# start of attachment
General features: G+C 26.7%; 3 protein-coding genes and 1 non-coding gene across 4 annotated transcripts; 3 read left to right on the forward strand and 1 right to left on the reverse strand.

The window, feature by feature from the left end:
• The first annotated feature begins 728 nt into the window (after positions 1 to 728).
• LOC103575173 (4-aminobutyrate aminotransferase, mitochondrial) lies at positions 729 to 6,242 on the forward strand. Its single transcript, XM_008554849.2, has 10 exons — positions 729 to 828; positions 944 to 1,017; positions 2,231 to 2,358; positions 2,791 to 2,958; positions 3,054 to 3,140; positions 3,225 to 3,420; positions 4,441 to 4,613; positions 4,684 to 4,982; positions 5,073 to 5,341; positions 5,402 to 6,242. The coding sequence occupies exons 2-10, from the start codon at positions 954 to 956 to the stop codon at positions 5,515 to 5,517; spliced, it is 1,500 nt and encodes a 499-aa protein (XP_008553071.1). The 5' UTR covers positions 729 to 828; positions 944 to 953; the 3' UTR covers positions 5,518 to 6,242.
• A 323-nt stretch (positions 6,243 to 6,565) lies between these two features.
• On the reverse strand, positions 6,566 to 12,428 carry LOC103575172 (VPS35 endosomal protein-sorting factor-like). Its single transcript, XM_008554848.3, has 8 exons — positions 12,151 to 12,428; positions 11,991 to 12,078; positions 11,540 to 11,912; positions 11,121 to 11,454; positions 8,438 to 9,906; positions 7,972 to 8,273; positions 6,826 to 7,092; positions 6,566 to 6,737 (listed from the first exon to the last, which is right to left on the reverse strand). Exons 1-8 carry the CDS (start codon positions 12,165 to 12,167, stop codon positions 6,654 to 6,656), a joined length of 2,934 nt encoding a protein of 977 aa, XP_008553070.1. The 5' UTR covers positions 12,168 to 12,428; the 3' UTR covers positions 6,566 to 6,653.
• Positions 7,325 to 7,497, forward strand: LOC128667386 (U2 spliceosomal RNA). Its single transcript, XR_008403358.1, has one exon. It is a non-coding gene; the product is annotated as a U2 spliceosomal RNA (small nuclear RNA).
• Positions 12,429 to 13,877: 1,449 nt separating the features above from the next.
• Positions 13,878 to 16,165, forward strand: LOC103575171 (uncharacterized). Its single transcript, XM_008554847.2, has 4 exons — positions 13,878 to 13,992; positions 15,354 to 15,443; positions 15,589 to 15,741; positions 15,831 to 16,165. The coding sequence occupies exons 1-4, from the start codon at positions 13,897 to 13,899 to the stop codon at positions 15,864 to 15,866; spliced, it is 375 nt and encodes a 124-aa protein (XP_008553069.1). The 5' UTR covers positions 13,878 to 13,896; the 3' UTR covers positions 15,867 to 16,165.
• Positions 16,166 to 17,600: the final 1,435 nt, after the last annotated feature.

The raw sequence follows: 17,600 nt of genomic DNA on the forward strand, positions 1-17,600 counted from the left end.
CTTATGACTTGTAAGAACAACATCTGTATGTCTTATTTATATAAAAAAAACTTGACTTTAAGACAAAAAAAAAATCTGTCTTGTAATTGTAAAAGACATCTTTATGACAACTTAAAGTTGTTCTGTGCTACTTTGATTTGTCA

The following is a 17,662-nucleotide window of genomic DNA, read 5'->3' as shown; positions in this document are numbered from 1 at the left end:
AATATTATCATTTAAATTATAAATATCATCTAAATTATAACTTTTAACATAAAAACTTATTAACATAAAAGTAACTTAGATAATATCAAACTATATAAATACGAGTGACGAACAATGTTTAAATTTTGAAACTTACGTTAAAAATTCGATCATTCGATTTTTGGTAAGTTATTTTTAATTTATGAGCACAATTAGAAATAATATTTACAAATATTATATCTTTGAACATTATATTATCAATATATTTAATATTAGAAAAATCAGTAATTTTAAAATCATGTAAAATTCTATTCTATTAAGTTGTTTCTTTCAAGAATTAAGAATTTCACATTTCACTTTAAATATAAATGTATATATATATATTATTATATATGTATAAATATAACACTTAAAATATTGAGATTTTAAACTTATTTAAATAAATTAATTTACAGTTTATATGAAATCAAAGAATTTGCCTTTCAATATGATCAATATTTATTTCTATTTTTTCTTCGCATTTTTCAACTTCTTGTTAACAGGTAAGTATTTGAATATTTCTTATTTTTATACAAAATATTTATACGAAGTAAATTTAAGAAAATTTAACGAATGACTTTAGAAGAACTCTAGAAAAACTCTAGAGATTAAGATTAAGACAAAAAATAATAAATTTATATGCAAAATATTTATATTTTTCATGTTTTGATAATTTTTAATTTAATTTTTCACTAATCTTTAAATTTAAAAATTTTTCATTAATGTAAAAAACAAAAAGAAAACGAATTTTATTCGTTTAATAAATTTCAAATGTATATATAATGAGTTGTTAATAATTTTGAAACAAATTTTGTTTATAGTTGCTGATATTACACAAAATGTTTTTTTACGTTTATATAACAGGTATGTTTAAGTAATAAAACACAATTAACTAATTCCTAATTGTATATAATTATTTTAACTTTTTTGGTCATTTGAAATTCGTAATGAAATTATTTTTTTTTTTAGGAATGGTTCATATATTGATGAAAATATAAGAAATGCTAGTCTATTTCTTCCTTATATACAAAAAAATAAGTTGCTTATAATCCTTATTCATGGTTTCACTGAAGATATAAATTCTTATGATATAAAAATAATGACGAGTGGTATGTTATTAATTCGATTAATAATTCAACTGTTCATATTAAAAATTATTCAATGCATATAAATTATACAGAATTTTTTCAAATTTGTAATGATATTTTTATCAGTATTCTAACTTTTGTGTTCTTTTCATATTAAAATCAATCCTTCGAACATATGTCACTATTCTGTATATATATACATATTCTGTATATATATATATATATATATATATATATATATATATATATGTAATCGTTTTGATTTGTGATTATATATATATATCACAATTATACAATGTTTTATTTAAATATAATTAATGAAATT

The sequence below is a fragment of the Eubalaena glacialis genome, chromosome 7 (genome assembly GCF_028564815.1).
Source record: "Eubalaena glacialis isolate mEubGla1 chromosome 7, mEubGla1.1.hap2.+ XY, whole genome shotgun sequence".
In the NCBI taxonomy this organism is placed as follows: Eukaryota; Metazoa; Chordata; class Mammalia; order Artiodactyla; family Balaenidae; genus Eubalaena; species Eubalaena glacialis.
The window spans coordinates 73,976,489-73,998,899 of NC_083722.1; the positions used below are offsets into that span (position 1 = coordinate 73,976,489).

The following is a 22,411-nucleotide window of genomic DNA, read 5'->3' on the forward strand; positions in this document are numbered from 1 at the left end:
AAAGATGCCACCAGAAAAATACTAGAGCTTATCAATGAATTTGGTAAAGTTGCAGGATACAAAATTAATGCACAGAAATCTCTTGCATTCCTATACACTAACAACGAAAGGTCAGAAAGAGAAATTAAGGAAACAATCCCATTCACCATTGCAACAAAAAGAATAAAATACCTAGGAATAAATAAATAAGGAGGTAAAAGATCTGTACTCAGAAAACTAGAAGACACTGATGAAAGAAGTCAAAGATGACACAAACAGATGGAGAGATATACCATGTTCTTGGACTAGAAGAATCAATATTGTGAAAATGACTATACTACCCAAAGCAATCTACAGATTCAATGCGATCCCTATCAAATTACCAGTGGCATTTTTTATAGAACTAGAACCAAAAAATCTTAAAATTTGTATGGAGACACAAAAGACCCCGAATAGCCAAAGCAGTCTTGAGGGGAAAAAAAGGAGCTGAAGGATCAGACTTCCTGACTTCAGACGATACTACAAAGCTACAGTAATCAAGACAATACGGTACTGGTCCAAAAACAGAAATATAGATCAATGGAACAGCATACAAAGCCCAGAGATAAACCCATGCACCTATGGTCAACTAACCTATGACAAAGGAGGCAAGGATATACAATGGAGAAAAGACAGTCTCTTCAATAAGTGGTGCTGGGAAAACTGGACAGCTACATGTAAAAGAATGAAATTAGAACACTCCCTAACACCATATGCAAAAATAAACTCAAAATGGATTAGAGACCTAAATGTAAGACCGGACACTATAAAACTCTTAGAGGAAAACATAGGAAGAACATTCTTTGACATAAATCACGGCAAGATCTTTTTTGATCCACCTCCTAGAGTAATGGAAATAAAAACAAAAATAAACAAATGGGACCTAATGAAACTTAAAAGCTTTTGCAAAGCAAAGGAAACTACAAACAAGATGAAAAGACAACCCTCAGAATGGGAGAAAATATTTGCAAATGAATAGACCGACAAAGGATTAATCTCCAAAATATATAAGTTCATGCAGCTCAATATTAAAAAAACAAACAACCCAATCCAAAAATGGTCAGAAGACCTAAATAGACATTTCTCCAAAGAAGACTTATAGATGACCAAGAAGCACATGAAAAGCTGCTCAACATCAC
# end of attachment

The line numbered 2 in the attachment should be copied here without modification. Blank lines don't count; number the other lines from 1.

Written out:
The window, feature by feature from the left end: